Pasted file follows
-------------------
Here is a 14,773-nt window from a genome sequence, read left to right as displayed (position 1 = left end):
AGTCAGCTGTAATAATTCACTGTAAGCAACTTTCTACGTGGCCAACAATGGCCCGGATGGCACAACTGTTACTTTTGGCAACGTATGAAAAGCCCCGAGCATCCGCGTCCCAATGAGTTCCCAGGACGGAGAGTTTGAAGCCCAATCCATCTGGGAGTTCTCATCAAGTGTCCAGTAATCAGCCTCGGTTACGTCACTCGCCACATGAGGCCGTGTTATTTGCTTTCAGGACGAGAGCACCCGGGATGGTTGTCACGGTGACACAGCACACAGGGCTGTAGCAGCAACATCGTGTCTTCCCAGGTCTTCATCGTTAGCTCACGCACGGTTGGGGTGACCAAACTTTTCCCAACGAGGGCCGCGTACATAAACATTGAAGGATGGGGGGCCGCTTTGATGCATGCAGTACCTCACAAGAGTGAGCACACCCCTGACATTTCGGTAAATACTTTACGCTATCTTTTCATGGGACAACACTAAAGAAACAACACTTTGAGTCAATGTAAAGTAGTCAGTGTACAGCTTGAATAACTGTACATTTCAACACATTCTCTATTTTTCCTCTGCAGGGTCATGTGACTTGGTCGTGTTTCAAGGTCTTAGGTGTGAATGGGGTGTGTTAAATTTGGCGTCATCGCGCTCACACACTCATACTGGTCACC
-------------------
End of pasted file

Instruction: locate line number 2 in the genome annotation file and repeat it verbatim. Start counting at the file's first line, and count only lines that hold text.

AGTCAGCTGTAATAATTCACTGTAAGCAACTTTCTACGTGGCCAACAATGGCCCGGATGGCACAACTGTTACTTTTGGCAACGTATGAAAAGCCCCGAGCATCCGCGTCCCAATGAGTTCCCAGGACGGAGAGTTTGAAGCCCAATCCATCTGGGAGTTCTCATCAAGTGTCCAGTAATCAGCCTCGGTTACGTCACTCGCCACATGAGGCCGTGTTATTTGCTTTCAGGACGAGAGCACCCGGGATGGTTGTCACGGTGACACAGCACACAGGGCTGTAGCAGCAACATCGTGTCTTCCCAGGTCTTCATCGTTAGCTCACGCACGGTTGGGGTGACCAAACTTTTCCCAACGAGGGCCGCGTACATAAACATTGAAGGATGGGGGGCCGCTTTGATGCATGCAGTACCTCACAAGAGTGAGCACACCCCTGACATTTCGGTAAATACTTTACGCTATCTTTTCATGGGACAACACTAAAGAAACAACACTTTGAGTCAATGTAAAGTAGTCAGTGTACAGCTTGAATAACTGTACATTTCAACACATTCTCTATTTTTCCTCTGCAGGGTCATGTGACTTGGTCGTGTTTCAAGGTCTTAGGTGTGAATGGGGTGTGTTAAATTTGGCGTCATCGCGCTCACACACTCATACTGGTCACC